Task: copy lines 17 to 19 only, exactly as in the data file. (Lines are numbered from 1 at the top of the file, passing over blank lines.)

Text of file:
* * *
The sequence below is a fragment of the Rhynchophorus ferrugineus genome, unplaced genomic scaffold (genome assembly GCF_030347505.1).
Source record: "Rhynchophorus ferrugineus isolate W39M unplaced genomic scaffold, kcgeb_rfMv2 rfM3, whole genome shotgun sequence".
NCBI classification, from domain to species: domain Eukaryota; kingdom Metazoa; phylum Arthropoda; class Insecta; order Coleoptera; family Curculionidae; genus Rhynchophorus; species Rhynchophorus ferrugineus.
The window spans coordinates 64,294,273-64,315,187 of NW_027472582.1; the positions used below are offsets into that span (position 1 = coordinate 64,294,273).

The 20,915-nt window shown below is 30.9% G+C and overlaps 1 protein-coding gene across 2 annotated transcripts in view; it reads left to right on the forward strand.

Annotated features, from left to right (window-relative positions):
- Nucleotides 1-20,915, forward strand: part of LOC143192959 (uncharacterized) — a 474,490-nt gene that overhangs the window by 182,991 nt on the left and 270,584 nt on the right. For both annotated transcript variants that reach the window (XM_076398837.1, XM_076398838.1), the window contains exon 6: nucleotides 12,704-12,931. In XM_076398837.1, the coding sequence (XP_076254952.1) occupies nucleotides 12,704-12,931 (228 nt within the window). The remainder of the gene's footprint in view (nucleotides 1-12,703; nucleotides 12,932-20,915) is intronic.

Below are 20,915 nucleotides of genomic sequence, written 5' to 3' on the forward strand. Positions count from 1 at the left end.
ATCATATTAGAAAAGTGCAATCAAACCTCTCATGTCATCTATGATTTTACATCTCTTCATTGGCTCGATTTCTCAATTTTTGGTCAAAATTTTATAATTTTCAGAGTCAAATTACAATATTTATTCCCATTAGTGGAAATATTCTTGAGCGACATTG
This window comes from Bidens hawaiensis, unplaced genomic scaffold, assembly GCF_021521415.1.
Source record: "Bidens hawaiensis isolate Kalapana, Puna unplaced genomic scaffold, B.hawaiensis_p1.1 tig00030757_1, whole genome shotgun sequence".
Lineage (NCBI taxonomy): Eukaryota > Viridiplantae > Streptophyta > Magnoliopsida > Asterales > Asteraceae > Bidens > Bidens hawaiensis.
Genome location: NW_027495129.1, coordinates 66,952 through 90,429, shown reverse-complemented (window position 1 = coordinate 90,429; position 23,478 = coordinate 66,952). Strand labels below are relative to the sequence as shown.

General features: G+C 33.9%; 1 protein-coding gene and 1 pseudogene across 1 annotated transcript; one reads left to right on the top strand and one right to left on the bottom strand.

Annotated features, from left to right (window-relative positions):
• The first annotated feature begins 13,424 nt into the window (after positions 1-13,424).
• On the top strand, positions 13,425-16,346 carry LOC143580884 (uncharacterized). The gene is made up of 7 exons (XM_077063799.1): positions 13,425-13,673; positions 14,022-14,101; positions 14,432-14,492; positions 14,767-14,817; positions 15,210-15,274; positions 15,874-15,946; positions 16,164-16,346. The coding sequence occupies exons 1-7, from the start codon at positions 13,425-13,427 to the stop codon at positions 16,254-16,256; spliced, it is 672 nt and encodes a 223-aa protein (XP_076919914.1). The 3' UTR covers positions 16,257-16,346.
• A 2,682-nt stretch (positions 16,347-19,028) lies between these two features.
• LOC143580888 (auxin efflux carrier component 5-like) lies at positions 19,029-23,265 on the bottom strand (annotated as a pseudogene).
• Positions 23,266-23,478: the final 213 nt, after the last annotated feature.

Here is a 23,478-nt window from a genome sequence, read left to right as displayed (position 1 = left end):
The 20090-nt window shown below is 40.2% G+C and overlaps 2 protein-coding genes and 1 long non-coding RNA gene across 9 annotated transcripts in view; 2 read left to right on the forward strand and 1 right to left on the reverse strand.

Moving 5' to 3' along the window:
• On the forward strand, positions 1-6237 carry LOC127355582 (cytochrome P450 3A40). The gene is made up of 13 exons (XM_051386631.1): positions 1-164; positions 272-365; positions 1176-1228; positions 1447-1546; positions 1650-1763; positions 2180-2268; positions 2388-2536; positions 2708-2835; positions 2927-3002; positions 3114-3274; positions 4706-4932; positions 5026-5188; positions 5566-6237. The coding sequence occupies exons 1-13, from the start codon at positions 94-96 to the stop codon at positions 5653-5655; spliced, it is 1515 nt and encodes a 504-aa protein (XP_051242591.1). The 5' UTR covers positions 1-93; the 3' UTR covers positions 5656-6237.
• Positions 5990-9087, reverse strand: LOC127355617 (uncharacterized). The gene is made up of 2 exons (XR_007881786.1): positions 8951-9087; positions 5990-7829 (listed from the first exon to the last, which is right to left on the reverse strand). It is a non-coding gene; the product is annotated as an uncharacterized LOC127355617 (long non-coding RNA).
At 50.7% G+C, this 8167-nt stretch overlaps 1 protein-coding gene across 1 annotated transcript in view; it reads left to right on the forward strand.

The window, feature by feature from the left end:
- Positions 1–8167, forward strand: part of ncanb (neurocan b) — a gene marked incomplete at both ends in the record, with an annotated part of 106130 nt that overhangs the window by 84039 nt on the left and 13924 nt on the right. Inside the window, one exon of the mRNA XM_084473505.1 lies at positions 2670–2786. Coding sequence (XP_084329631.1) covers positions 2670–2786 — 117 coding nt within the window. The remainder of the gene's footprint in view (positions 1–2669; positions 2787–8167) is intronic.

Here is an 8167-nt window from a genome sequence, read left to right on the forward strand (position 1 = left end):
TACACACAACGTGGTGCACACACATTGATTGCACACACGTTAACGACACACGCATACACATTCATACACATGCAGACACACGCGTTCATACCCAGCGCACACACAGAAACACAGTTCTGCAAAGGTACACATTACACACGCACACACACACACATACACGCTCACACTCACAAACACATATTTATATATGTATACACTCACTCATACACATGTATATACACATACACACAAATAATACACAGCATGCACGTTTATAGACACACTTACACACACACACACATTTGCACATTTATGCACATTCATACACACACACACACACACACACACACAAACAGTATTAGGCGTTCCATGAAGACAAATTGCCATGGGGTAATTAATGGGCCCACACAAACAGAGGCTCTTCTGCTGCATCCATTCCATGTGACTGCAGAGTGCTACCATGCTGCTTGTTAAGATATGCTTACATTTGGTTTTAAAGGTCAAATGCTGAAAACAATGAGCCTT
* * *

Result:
• On the top strand, positions 13,425-16,346 carry LOC143580884 (uncharacterized). The gene is made up of 7 exons (XM_077063799.1): positions 13,425-13,673; positions 14,022-14,101; positions 14,432-14,492; positions 14,767-14,817; positions 15,210-15,274; positions 15,874-15,946; positions 16,164-16,346. The coding sequence occupies exons 1-7, from the start codon at positions 13,425-13,427 to the stop codon at positions 16,254-16,256; spliced, it is 672 nt and encodes a 223-aa protein (XP_076919914.1). The 3' UTR covers positions 16,257-16,346.
• A 2,682-nt stretch (positions 16,347-19,028) lies between these two features.
• LOC143580888 (auxin efflux carrier component 5-like) lies at positions 19,029-23,265 on the bottom strand (annotated as a pseudogene).